Introduction to Hongluosi Scenic Spot


Beijing Hongluosi (Hongluo Temple) is situated at the southern foot of the Hongluo Mountain in the north of Huairou district, which was originally called Daming Si. It was renamed of Huguozifu Si during the Zheng Tong reign (1436-1449) in the Ming Dynasty. However, it has been commonly known as Hongluosi. The temple was initially founded by an eminent monk, Fo Tucheng, in the Christian era 338 of Xian Kang reign in Dongjin Dynasty (317-1644).

Hongluosi covers an area of 800 hectares; the scenic spot is a good choice for one-day tour. The whole scenic area is composed of three cultural areas (the Hongluosi, the Guan Yin Temple and the huge stone Buddha) and two natural attractions (the Hongluo Mountain and the Qinglong Mountain). This is a wonderful destination blooming flowers in spring, spend a cool holiday in summer, enjoy the splendid leaves in autumn, and visit bamboos and plums in winter. Hongluosi is embraced by the Hongluo Mountain in the north and Hongluo Lake in the south. Rolling hills stand in various shapes, dense forests and towering ancient trees are thriving, and grey tiles and red walls of the buildings are all faintly visible in the ocean of bamboos and pines. Three scenic spots dot around the temple, namely the “imperial bamboo forest”, gingkoes in pair” and “pines entangled with wisteria”. With an area of about 66.6 hectares, on the east of the temple the ancient pinewoods there is interspersed with the statues of maitreya, and the twelve symbolic animals. The painted pavilions and corridors, the Guanyin Temple, hidden in the valley, will present you with a wonderland.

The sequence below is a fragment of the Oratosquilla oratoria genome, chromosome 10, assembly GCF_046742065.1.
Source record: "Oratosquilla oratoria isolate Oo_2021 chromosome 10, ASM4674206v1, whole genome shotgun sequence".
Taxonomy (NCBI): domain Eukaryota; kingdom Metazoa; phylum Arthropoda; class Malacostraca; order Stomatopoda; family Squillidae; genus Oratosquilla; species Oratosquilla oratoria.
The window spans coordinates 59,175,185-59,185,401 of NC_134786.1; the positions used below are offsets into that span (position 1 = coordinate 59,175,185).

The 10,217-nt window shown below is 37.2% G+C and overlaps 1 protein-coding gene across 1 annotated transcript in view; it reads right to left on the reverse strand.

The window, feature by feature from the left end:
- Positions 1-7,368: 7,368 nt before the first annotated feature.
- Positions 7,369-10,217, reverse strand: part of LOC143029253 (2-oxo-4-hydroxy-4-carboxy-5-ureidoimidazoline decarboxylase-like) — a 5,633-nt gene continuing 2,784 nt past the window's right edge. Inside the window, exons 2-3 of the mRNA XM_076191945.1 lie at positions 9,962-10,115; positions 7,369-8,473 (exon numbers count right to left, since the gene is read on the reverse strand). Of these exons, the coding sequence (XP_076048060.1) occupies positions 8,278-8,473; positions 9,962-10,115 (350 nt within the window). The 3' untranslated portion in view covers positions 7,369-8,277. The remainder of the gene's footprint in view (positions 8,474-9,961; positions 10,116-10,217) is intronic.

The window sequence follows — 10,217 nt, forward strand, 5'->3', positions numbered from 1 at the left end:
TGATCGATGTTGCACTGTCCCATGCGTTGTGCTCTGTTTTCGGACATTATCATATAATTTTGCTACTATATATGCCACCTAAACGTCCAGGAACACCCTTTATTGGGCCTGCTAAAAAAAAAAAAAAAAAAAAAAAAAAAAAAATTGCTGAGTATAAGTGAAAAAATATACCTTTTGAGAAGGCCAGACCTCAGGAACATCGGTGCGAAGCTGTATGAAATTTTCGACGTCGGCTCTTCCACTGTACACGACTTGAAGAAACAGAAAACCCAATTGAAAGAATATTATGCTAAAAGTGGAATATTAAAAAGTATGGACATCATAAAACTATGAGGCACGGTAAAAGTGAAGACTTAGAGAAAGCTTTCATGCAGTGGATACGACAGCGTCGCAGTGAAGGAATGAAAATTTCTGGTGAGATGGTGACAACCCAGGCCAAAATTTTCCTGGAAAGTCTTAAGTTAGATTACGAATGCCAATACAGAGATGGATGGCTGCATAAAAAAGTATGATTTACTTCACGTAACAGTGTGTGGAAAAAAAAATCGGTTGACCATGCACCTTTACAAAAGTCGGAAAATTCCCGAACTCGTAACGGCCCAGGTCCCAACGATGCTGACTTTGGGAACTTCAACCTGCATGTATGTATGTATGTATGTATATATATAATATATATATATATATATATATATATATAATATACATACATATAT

Imperial Bamboo Forest

The bamboo grove in front of the gate of Hongluosi which was cultivated by the Buddhist monk Yun Shan of Yuan Dynasty has a history of 600 years. According to Huairou County Annals, in the 32nd year during the reign of Kang Xi in Qing Dynasty (the year 1694), the emperor came to Hongluosi to burn joss sticks. Seeing the emerald green bamboo groves, he found it enchanting. He ordered the officials nearby to count the bamboos. It was 613 in total. Before his departure, the emperor urged the monks and local officials to protect the bamboo grove so that he could often come and enjoy the sight. Later people called the grove “the Imperial Bamboo Grove”. In the northwest of the bamboo grove lies the rehabilitated Bamboo Viewing Pavilion where Emperor Kang Xi once set up an imperial seat and enjoyed the bamboo. Now the bamboo grove is flourishing with over one million bamboos. The evergreen bamboo grove is the most luxuriant one in Beijing, with the largest area and the longest history. So it is called one of the three wonders of Hongluosi.

The bamboo grove in Hongluosi, located in northern China, stays green all the year round and forms a beautiful scenic spot of Hongluosi where you can appreciate fresh bamboo shoots in the spring, cool emerald bamboo grove in the summer, dancing bamboos in the wind during the autumn and a shade of green in snow during the winter.

The Male and the Female Ginkgoes